The Navy will christen the USNS Alan Shepard, the newest ship in the Lewis and Clark class of underway replenishment ships, on Wednesday, Dec. 6, 2006, during an 8 a.m. PST launching at General Dynamics National Steel and Shipbuilding Company (NASSCO), San Diego, Calif.
The ship honors the first American in space, Rear Adm. Alan B. Shepard Jr. Like the legendary explorers, Meriwether Lewis and William Clark, for whom the first ship of the class was named, Shepard bravely volunteered to explore the unknown and became the first American in space. Thus began one of the most challenging endeavors in human history: the manned exploration of space.
Shepard graduated from the U.S. Naval Academy in Annapolis, Md., in 1944. He served aboard destroyers in the Pacific during World War II and later entered flight training, receiving his designation as a naval aviator in 1947. Shepard served several tours in fleet squadrons and was selected to attend the Navy Test Pilot School in 1950. He logged more than 8,000 hours of flying time.
In 1959, Shepard was one of seven men chosen by NASA for the Mercury manned space flight program. Two years later, he became the first American to journey into space in the Freedom 7 spacecraft launched by a Redstone rocket on a suborbital flight. He reached an altitude of 116 miles.
In 1963, he was designated chief of the Astronaut Office with responsibility for monitoring the coordination, scheduling and control of all activities involving NASA astronauts. Shepard made his second space flight as spacecraft commander on Apollo 14 in 1971. He was accompanied on the third U.S. lunar landing mission by Stuart A. Roosa, command module pilot, and Edgar D. Mitchell, lunar module pilot. Shepard logged 216 hours and 57 minutes in space, of which 9 hours and 17 minutes were spent in lunar surface extravehicular activity. He resumed his duties as chief of the Astronaut Office in June 1971 and served in this capacity until he retired from NASA and the Navy on Aug. 1, 1974.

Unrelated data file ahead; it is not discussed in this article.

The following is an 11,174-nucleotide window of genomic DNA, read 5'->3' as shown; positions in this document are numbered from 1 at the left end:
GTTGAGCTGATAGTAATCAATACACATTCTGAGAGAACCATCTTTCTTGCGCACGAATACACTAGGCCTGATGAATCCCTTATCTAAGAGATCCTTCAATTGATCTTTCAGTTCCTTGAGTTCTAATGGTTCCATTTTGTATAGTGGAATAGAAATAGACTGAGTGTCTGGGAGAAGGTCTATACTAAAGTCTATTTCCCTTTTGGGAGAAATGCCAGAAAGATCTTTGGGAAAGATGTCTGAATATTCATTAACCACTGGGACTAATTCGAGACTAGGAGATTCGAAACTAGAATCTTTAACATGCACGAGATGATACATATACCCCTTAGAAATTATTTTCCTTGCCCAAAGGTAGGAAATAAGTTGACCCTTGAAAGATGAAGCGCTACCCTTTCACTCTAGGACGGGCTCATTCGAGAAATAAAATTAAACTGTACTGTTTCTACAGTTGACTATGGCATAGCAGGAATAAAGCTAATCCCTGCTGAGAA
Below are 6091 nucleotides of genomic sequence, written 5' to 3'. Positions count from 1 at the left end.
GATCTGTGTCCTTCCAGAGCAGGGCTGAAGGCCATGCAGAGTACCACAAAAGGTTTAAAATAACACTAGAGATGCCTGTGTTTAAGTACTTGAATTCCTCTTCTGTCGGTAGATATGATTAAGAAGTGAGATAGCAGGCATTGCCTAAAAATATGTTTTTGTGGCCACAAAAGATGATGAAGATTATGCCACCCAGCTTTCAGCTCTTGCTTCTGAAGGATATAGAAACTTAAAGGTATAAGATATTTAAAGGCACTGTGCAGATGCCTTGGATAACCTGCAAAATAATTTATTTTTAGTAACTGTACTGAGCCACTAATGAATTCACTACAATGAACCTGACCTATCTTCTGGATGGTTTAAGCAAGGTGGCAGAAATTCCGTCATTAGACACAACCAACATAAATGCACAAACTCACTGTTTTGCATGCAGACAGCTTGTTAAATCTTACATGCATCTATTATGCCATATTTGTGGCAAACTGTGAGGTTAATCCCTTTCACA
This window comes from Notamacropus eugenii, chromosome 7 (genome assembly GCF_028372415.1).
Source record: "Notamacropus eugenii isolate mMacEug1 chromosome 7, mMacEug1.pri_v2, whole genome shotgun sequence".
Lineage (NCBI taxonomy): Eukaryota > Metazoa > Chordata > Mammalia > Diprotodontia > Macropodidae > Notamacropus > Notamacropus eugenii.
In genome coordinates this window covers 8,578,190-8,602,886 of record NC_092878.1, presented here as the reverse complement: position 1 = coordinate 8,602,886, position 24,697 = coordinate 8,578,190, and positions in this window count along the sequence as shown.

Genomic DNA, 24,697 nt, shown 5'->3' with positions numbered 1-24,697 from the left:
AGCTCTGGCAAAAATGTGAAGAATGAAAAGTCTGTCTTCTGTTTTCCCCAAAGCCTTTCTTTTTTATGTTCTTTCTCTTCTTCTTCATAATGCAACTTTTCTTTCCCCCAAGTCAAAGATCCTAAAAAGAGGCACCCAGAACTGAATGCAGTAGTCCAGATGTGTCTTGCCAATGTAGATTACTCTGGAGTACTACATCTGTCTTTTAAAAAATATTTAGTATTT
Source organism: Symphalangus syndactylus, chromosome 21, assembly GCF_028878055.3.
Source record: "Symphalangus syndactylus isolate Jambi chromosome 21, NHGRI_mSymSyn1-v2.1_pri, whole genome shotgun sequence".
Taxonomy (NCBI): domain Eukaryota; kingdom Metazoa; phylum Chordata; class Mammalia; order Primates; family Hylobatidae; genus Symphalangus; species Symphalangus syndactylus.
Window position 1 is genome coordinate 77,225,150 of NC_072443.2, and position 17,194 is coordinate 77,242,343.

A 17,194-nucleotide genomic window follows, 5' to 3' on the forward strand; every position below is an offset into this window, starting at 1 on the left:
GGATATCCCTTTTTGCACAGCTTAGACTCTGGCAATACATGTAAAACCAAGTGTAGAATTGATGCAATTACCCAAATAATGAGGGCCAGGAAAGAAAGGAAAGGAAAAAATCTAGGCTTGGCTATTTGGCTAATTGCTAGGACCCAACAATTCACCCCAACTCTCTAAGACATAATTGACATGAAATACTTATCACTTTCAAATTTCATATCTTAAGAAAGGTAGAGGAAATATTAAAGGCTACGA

After his Navy and NASA careers, he entered private business in Houston and served as the president of the Mercury Seven Foundation, a non-profit organization now known as the Astronaut Scholarship Foundation that provides college science scholarships for deserving students. Shepard died July 21, 1998, at the age of 74.
John H. Sununu, former governor of New Hampshire, will deliver the ceremony’s principal address. Laura Churchley will serve as sponsor of the ship named for her father. The launching ceremony will be highlighted in the time-honored Navy tradition when the sponsor breaks a bottle of champagne across the bow to formally christen the ship “Alan Shepard.”
The USNS Alan Shepard is the third ship in the Navy’s new 11-ship T-AKE 1 Class. T-AKE is a combat logistics force vessel intended to replace the current capability of the T-AE 26 Kilauea-Class ammunition ships, T-AFS 1 Mars-Class combat stores ships and, when operating with T-AO 187 Henry J. Kaiser-Class oiler ships, the AOE 1 Sacramento-Class fast combat support ships. To conduct vertical replenishment, the ship will support two military logistics helicopters.
Designed to operate independently for extended periods at sea while providing replenishment services to U.S., NATO and allied ships, the USNS Alan Shepard will directly contribute to the ability of the Navy to maintain a worldwide forward presence. Ships such as Alan Shepard provide logistic lift from sources of supply either in port or at sea from specially equipped merchant ships. The ship will transfer cargo (ammunition, food, limited quantities of fuel, repair parts, ship store items, and expendable supplies and material) to ships and other naval warfare forces at sea.
The USNS Alan Shepard is 689 feet in length, has an overall beam of 106 feet, a navigational draft of 30 feet, and displaces approximately 42,000 tons. Powered by a single-shaft diesel-electric propulsion system, the ship can reach a speed of 20 knots. As part of the Naval Fleet Auxiliary Force, the ship will be designated USNS. The term stands for United States Naval Ship. Unlike their United States Ship (USS) counterparts, USNS vessels are manned primarily by civil service and civilian mariners working for the U.S. Navy Military Sealift Command, Washington, D.C.